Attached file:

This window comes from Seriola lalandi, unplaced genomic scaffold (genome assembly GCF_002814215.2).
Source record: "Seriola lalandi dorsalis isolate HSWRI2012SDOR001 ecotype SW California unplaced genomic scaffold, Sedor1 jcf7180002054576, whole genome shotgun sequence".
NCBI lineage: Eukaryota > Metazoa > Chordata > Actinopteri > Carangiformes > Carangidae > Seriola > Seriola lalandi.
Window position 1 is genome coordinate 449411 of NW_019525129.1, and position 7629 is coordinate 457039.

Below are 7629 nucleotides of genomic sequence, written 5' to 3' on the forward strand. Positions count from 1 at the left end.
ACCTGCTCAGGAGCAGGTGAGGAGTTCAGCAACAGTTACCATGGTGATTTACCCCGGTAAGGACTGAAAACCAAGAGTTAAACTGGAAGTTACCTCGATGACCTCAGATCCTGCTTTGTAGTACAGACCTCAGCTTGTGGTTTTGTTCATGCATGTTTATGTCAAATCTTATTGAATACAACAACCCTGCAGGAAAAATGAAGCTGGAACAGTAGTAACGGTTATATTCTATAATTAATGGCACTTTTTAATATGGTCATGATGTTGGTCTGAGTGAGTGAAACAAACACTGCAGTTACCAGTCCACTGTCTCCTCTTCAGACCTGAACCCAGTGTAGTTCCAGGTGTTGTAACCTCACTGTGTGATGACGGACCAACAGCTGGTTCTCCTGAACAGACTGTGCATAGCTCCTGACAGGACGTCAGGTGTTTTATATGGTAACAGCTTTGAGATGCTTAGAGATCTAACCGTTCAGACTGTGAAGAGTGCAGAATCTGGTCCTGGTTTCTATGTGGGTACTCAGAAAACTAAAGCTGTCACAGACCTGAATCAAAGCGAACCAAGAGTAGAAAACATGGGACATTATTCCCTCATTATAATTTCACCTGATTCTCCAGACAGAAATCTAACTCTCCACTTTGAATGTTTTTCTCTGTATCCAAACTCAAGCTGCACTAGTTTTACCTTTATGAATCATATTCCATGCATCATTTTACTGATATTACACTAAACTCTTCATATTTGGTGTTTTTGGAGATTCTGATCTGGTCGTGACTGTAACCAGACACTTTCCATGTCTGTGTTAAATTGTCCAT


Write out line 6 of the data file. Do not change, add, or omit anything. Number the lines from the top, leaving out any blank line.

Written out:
ACCTGCTCAGGAGCAGGTGAGGAGTTCAGCAACAGTTACCATGGTGATTTACCCCGGTAAGGACTGAAAACCAAGAGTTAAACTGGAAGTTACCTCGATGACCTCAGATCCTGCTTTGTAGTACAGACCTCAGCTTGTGGTTTTGTTCATGCATGTTTATGTCAAATCTTATTGAATACAACAACCCTGCAGGAAAAATGAAGCTGGAACAGTAGTAACGGTTATATTCTATAATTAATGGCACTTTTTAATATGGTCATGATGTTGGTCTGAGTGAGTGAAACAAACACTGCAGTTACCAGTCCACTGTCTCCTCTTCAGACCTGAACCCAGTGTAGTTCCAGGTGTTGTAACCTCACTGTGTGATGACGGACCAACAGCTGGTTCTCCTGAACAGACTGTGCATAGCTCCTGACAGGACGTCAGGTGTTTTATATGGTAACAGCTTTGAGATGCTTAGAGATCTAACCGTTCAGACTGTGAAGAGTGCAGAATCTGGTCCTGGTTTCTATGTGGGTACTCAGAAAACTAAAGCTGTCACAGACCTGAATCAAAGCGAACCAAGAGTAGAAAACATGGGACATTATTCCCTCATTATAATTTCACCTGATTCTCCAGACAGAAATCTAACTCTCCACTTTGAATGTTTTTCTCTGTATCCAAACTCAAGCTGCACTAGTTTTACCTTTATGAATCATATTCCATGCATCATTTTACTGATATTACACTAAACTCTTCATATTTGGTGTTTTTGGAGATTCTGATCTGGTCGTGACTGTAACCAGACACTTTCCATGTCTGTGTTAAATTGTCCAT